IMHO, it’s badly thought-out in the US. Horrendously so. No sensible person would entertain handing out life sentences for any number of petty crimes, even if it’s their 3rd offence.
However, you may be surprised how many violent criminals in UK are in fact repeat offenders with long criminal records that include multiple cases of serious violence, though luckily often without causing fatality. For example, stabbing people, kicking them in the head, hitting them with bricks, baseball bats, etc.
Quite often the sentence is between 18 months & up to 7 or 8 years, depending on the severity of the damage to the victim, unless they’ve killed them. These will often be reduced with so-called good behaviour. IMO, if the sentence was 14 years, such repeat violent offenders would serve the whole 14 years, even with good behaviour.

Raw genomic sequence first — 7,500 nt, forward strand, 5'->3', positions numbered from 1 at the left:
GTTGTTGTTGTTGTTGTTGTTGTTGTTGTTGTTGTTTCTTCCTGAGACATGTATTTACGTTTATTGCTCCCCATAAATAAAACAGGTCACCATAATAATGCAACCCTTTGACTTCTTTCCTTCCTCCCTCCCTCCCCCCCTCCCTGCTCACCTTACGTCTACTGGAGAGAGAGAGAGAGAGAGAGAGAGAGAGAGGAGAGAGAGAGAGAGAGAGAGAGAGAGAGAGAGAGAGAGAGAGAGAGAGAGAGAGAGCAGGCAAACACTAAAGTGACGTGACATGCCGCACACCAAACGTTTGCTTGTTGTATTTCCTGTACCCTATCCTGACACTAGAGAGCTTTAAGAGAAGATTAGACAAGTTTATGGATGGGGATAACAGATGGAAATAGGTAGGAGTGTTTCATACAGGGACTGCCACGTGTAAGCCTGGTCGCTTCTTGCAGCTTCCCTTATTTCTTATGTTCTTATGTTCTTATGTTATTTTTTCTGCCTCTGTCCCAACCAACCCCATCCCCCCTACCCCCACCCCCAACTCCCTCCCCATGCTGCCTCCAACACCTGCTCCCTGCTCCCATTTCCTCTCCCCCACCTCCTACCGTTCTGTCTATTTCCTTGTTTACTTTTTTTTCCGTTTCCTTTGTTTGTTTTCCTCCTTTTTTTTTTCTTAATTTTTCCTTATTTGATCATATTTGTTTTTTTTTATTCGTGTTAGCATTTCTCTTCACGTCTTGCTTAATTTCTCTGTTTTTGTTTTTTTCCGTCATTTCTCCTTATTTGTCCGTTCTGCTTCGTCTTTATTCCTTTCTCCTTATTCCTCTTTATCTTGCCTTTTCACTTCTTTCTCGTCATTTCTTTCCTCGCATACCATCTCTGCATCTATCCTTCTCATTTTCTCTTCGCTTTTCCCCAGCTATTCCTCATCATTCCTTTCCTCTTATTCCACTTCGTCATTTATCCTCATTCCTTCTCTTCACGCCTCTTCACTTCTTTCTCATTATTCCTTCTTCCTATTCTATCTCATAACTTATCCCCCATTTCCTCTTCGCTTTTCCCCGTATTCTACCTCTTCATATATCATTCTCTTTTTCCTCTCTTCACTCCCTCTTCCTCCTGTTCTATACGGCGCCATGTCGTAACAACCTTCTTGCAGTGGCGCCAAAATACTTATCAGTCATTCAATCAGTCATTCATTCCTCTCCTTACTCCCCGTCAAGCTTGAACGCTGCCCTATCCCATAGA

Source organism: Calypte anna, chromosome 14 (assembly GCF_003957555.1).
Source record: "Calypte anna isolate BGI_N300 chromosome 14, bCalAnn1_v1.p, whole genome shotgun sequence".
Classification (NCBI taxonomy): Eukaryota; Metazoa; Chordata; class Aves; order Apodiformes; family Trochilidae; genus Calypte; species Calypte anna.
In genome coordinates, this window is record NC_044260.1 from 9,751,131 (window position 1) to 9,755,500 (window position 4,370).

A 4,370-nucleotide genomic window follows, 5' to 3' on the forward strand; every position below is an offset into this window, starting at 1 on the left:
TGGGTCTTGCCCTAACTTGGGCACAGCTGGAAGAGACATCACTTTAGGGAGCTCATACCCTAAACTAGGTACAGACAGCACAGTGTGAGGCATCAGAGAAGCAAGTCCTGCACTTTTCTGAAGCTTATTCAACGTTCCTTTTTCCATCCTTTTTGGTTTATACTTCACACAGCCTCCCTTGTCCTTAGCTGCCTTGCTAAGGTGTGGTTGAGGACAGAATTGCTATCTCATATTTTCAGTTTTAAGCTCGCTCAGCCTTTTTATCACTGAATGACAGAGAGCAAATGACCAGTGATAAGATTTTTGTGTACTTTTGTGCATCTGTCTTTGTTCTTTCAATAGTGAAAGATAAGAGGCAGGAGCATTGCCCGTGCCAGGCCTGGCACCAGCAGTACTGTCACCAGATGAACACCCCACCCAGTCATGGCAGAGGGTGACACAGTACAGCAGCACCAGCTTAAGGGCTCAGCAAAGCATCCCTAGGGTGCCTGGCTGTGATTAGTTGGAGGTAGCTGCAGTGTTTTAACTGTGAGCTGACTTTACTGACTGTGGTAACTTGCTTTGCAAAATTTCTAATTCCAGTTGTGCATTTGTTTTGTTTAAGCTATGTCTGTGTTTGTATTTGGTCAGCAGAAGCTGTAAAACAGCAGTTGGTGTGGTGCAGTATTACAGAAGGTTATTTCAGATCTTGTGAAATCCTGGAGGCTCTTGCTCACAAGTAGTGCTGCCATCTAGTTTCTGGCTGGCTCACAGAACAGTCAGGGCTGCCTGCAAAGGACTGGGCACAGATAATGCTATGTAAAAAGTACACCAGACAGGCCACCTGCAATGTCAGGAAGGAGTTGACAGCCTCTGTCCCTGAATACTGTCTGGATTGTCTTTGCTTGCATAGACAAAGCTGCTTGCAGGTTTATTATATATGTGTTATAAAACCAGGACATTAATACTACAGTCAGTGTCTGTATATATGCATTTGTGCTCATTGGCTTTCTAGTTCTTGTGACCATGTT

OTOH, I’d not lock up any drug addicts, shop-lifters, street workers, etc. In fact, I’d legalise most drugs with stringent QC, to be sold to adults who choose those methods to chill out with & likewise brothels to ensure safe working conditions for those who want to sell sex.
For transparency’s sake: I neither use drugs (any more), nor would I feel tempted to visit brothels. Regards.
I’m sure many people agree with your views, Huw. I’m not so sure they’d agree with the shooting of the man so readily if it wasn’t election time. The last people I’d want to see taking the law into their own hands is the police.